INDUSTRIAL PRODUCTION
      Monday, Dec. 15, 9:15 a.m. EST -- Industrial output likely increased a strong 
      0.6% in November, on top of a 0.5% jump in October. That's the median forecast 
      of economists surveyed by MMS International, one of The McGraw-Hill Companies. 
      The average operating rate for industry probably edged up to 84.5%, from 84.3% 
      in October.
      
      HOUSING STARTS
      Tuesday, Dec. 16, 8:30 a.m. EST -- Housing starts probably fell slightly to an 
      annual rate of 1.49 million in November. In October, starts unexpectedly rose 
      1.4%, to a 1.53 million pace. Strong job growth and income gains are fueling 
      housing demand.
      
      CONSUMER PRICE INDEX
      Tuesday, Dec. 16, 8:30 a.m. EST -- Consumer prices for all goods and services 
      likely increased 0.2% in November, the same gain posted in October. Similarly, 
      core prices, which exclude food and energy, likely rose 0.2% in November, the 
      same as in October.
      
      FOMC MEETING
      Tuesday, Dec. 16 -- The Federal Reserve's Federal Open Market Committee will 
      likely hold short-term interest rates steady. Unlike the unanimous MMS survey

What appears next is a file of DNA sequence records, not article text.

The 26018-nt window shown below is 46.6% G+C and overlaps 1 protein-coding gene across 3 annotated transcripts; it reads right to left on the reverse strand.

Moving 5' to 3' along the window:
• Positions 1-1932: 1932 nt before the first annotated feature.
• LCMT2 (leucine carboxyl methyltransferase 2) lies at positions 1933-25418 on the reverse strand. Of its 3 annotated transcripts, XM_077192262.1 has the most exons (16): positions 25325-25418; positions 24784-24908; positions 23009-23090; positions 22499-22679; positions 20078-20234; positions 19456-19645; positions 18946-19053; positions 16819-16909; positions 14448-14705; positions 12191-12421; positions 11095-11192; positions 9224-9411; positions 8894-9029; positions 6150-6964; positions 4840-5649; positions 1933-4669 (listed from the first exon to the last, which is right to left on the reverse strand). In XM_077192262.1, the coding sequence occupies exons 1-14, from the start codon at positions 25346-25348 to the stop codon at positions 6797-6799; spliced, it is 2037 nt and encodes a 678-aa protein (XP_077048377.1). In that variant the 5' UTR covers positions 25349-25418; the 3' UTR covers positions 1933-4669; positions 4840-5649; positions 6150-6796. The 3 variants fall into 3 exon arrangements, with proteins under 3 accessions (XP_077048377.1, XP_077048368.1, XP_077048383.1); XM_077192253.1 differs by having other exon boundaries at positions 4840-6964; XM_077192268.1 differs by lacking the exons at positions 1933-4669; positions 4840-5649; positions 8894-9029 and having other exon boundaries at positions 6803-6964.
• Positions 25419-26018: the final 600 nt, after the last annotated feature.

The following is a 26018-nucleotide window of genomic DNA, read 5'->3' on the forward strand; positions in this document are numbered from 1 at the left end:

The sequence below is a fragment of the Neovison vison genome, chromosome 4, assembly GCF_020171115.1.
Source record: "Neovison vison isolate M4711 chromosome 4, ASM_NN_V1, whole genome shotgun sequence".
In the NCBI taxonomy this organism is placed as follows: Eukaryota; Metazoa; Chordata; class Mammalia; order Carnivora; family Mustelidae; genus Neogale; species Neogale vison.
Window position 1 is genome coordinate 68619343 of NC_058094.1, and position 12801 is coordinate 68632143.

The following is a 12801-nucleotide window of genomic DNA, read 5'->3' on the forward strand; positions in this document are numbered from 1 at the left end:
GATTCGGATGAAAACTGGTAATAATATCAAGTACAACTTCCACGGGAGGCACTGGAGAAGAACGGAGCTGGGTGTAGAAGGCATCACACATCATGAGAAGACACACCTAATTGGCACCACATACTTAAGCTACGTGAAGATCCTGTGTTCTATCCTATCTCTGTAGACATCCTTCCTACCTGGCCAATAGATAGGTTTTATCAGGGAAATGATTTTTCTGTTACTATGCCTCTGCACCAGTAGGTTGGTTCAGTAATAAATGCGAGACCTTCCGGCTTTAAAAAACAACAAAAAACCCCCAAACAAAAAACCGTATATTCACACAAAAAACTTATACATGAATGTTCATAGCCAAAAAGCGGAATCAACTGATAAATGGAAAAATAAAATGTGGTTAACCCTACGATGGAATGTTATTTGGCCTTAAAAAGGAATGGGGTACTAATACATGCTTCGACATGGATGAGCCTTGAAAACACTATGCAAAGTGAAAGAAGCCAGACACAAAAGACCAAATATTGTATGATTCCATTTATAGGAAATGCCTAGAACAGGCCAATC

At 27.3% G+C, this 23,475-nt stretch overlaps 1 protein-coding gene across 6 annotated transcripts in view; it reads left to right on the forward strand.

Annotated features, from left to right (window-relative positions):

before the Nov. 12 meeting, however, the forecast for no rate hike is divided. 
      At least one economist expects the Fed to raise the federal funds rate by a 
      quarter point, to 5.75%.
      
      INTERNATIONAL TRADE
      Thursday, Dec. 18, 8:30 a.m. EST -- The trade deficit was likely little changed 
      in October, from September's $11.1 billion gap. Both exports and imports 
      probably rose slightly. In September, exports fell 0.7%, while imports 
      increased 1.2%. Trade has been a drag on growth even before the Asian crisis 
      threatened to curtail U.S. exports, and it will likely hurt growth in 1998.
      
      FEDERAL BUDGET
      Thursday, Dec. 18, 2 p.m. EST -- The Treasury Dept. is likely to report a 
      budget deficit of $27.9 billion for November, says the MMS survey. That's $10 
      billion less than the gap of November, 1996.
      
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